Once Pateryn returns Soucy could be returned to Iowa, unless another roster move is made. Goal is set with Dubnyk and Stalock. I’d like to see Duby start about 60 games with Big Al getting the remainder. I also hope that he isn’t forced to sit on the bench for stretches between starts. Goalies play better when they are allowed to develop and maintain a rhythm. UMD Frozen Four star JT Brown was waived and will probably end up in Iowa. 

A major factor with the number of vets on the club will be the schedule. It isn’t kind early and the team will not get a chance to “work into it”. Rather, they are going to have to be on their game immediately, because if they aren’t this season will get away from them quickly. The first half of the season is “road” heavy. The 2nd half is kinder with more home games. In October they will have 4H and 9A games, November features 5H and 8A. In December there will be 8H and 7A. January improves with 7H and 2A and the ASG break will be at the end of the month. Then February with 9H and 5A, March with 8H and 8A ending with 2A in April to conclude the regular season. The first 20 tilts could make or break the year. This stretch features 7H games and 13A. How will a team whose core is where the oldest veterans reside accommodate this?  

The schedule does offer one type of “break” if you will, the number of back to back games is less than half of last seasons 14 total. This year the club will have only 6 of them. How did the team do last year in B2B’s? Considering whether they won both, split them or lost both, in 14 B2B situations the team was 2-9-3 in that regard. Translated to games won or lost, the team posted a 13-15 record in B2B games. Overall, from a schedule standpoint, if the team can maintain until New Years, it will favor them after that timeframe. Add in the break for the ASG and if the boys can make hay in the 2nd half of the campaign, perhaps my speculation on a Wild Card playoff spot just might work out.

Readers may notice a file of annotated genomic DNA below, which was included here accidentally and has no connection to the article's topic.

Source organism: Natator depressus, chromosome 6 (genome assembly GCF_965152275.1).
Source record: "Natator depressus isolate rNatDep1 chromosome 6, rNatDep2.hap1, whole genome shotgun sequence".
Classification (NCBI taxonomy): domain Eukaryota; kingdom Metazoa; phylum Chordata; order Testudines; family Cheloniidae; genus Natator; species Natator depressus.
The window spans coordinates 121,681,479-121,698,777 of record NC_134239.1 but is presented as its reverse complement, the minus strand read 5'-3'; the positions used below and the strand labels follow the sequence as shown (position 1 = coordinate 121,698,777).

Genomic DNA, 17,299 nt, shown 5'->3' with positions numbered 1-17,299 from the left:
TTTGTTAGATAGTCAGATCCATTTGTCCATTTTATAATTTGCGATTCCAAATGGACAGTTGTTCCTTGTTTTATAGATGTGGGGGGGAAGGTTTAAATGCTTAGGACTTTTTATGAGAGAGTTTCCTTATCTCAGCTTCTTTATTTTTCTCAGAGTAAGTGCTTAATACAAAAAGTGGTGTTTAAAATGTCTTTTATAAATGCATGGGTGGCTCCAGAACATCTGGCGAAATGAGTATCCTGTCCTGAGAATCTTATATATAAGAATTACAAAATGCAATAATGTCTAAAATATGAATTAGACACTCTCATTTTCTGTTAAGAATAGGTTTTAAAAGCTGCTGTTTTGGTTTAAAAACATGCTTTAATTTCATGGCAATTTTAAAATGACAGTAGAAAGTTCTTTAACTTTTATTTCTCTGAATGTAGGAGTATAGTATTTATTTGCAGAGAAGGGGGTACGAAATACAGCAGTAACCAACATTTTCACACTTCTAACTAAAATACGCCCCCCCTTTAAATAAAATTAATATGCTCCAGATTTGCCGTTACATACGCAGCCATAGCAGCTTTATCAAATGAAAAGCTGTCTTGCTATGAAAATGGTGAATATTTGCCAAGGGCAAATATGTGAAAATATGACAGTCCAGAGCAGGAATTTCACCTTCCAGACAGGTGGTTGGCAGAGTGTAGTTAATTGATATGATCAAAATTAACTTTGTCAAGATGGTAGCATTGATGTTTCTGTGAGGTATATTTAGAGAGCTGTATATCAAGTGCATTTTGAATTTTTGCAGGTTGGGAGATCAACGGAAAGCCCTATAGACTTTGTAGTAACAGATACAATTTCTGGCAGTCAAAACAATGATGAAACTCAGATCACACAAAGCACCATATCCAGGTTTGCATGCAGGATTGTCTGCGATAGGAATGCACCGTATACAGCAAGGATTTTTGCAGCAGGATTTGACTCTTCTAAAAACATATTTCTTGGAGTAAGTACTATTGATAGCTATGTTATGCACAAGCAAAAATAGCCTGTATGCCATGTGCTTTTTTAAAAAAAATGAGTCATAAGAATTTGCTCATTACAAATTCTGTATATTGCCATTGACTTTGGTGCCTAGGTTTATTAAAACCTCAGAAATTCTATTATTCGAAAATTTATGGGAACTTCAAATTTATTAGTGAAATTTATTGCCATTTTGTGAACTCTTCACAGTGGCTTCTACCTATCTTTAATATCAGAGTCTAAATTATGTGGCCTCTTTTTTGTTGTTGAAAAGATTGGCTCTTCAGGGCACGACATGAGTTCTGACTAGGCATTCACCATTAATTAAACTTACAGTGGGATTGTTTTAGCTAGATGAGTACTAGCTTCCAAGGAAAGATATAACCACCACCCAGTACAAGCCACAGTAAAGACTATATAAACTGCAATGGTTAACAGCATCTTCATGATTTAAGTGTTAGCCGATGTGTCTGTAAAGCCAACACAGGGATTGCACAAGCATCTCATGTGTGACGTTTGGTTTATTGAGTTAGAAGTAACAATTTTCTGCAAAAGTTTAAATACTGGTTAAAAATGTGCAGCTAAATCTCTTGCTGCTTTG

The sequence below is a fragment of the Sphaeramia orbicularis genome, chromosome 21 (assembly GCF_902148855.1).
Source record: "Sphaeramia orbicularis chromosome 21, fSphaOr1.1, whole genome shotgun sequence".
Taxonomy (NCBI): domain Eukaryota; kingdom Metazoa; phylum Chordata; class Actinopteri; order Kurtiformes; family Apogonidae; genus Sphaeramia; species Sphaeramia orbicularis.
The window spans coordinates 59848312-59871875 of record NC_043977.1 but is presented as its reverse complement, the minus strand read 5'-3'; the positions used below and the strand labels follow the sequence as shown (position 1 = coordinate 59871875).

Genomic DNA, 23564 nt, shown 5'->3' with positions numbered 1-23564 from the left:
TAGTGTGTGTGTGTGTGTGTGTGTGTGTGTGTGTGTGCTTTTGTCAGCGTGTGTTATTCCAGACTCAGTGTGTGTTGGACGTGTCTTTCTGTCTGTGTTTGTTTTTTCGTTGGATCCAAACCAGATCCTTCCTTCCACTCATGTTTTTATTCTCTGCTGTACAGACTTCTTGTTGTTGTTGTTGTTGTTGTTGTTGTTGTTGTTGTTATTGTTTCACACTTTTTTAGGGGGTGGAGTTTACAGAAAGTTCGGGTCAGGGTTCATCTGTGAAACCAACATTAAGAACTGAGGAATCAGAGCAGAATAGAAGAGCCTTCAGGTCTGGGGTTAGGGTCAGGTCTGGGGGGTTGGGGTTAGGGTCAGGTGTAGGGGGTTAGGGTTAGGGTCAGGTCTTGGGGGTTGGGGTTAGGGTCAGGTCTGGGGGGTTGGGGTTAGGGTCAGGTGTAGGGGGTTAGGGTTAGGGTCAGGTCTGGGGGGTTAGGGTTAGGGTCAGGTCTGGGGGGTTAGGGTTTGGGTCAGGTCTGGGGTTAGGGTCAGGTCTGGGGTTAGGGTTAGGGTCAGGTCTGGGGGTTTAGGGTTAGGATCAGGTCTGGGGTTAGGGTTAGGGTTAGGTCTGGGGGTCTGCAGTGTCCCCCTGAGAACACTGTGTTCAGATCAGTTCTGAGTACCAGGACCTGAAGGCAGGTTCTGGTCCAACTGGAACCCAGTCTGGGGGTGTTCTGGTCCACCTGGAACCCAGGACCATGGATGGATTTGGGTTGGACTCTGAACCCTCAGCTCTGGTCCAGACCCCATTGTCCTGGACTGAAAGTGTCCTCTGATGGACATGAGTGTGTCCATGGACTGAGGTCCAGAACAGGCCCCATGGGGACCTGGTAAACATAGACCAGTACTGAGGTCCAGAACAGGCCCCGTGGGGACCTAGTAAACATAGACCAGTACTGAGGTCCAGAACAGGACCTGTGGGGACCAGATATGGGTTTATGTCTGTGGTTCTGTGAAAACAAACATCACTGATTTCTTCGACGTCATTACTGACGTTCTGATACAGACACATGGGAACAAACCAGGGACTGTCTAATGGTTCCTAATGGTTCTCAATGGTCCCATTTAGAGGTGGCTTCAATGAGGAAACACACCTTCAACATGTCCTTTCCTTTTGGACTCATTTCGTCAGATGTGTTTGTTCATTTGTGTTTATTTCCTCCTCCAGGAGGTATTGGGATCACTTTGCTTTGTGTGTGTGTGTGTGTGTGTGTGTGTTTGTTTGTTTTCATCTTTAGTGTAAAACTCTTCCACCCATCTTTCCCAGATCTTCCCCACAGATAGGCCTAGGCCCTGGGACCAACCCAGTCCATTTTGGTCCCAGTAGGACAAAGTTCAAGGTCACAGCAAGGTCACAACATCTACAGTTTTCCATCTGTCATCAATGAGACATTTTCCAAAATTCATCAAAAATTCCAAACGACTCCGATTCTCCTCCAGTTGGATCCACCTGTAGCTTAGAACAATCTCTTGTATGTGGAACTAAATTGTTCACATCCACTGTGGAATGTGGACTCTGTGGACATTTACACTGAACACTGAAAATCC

Is my optimism unfounded? Is the analyst majority pessimism mistaken? That’s a hard one. Parity you know, injuries, age and those pesky hockey gods. Personally I’d say this team is due for an extra dose of hockey karma for once. It’s a sure bet they haven’t got a great deal of it over the years. Certainly some of that is self inflicted, driven by an overt desire to be a playoff team every doggone year, and keep the stands full, no matter if you have a real Cup shot or not. That in turn determines where you will draft, who you will draft, if you’ll ever get that franchise changer and so on and so forth. Pond hockey is a much simpler world. It just doesn’t have that big silver beauty 700 plus guys chase around every winter… PEACE